Clean Water for a Local High School

  • Youth
  • Water & Sanitation
  • Health
  • Environment
  • Education
  • Community Growth
  • Madagascar
This project is led by Gabriel Sandler, a Volunteer from Arizona

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This grant will support the construction of a rainwater harvest system at a public high school in Madagascar. The system will provide a clean water supply for the students, school staff and immediate surrounding community. In partnership with a local organization, students and staff will be trained in the ongoing maintenance and use of the rainwater harvest system. It will provide an alternative to the local water utility, which has an unreliable track record in terms of both delivery and quality of water. The high school is not just a school, it is a community center, a meeting point, an example to the rest of the community, and a space for kids to use facilities safely and publicly. Many events begin at the school, and this is only in addition to the 1300 students in attendance, who are enough of a justification to provide a clean water system. In an ideal design scenario according to historic monthly rainfall statistics, the school will be able to use an average of 2700 litres per day. This represents two litres per student per day. Upon implementation, the completion of this project has several positive impacts: a massive water collection system leading to a reliable clean water supply that takes advantage of consistently high monthly rainfall in this region of Madagascar, a basis of professional trainings for students who will help maintain the system in collaboration with local partners, closely-monitored revenue for the school from extra water sold to the community, an example to other community members of rainwater harvesting. Above all, students will have clean water at school.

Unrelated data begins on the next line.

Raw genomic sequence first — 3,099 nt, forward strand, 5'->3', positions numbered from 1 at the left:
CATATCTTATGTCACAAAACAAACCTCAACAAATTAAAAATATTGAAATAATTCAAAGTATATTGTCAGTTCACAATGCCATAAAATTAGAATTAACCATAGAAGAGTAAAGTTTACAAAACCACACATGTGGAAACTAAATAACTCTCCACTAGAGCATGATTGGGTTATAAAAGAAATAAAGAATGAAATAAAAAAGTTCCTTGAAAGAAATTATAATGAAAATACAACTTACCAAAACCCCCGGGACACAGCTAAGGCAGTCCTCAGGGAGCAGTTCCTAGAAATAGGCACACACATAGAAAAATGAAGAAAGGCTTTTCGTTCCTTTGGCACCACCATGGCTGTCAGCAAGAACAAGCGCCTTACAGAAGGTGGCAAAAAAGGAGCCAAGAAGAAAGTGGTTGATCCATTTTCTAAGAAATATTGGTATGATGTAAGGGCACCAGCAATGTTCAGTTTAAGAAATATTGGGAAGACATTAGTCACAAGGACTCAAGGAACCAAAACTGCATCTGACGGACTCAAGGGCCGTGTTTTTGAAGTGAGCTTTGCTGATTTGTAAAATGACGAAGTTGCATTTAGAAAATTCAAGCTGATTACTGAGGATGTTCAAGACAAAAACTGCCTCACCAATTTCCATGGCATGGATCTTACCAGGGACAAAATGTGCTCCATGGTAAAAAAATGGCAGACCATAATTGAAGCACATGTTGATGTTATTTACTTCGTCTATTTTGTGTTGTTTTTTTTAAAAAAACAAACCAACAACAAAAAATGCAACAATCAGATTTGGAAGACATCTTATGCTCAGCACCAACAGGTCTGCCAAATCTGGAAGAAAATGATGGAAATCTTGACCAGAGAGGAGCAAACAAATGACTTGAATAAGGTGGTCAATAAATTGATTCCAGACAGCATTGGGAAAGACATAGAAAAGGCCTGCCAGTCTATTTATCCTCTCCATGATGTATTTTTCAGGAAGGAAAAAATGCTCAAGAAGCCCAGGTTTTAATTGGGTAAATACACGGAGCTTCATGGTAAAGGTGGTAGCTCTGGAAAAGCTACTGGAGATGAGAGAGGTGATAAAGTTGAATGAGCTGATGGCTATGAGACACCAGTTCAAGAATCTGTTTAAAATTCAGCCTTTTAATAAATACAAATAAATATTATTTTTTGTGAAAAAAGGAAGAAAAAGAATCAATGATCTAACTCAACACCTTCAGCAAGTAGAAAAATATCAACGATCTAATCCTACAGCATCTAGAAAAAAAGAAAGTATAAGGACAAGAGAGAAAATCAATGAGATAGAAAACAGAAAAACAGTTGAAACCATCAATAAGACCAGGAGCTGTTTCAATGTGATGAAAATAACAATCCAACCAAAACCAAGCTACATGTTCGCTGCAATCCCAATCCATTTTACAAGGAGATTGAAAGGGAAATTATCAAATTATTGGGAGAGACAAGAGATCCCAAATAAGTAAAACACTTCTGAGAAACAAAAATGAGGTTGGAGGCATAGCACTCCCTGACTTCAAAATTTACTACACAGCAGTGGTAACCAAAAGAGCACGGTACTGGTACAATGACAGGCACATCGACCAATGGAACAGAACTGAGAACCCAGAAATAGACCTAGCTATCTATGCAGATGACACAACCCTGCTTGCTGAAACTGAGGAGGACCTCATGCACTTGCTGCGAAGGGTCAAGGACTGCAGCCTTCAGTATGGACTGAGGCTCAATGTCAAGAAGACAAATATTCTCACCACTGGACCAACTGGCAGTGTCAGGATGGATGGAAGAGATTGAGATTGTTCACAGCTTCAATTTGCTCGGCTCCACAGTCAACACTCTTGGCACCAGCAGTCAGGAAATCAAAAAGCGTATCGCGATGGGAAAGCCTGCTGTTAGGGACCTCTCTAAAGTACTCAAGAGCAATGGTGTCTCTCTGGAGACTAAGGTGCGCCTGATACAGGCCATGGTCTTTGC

The materials used for the system are reliable for 30 years with minimal maintenance, and can be repaired beyond that point. Those responsibilities are addressed in the Memorandum of Understanding and the Water Quality Assurance Plan. Additionally, the school will always have students, meaning there will always be people available to learn about and take care of the system that provides them with clean water. By partnering with a local social enterprise, Peace Corps is taking on the role of an effective and enthusiastic ally, important but not essential beyond initial material support. All of the collaborating groups serve the community and are part of the community. As long as rain falls, the system will collect it. As long as the water is clean, the community will appreciate the harvester’s continual benefit. The sustainability of this project lies in its simplicity, durability and collaborative emphasis. The high school students of the Eco-Ecole will take care of the system, overseen by a local Social Enterprise and school leadership.

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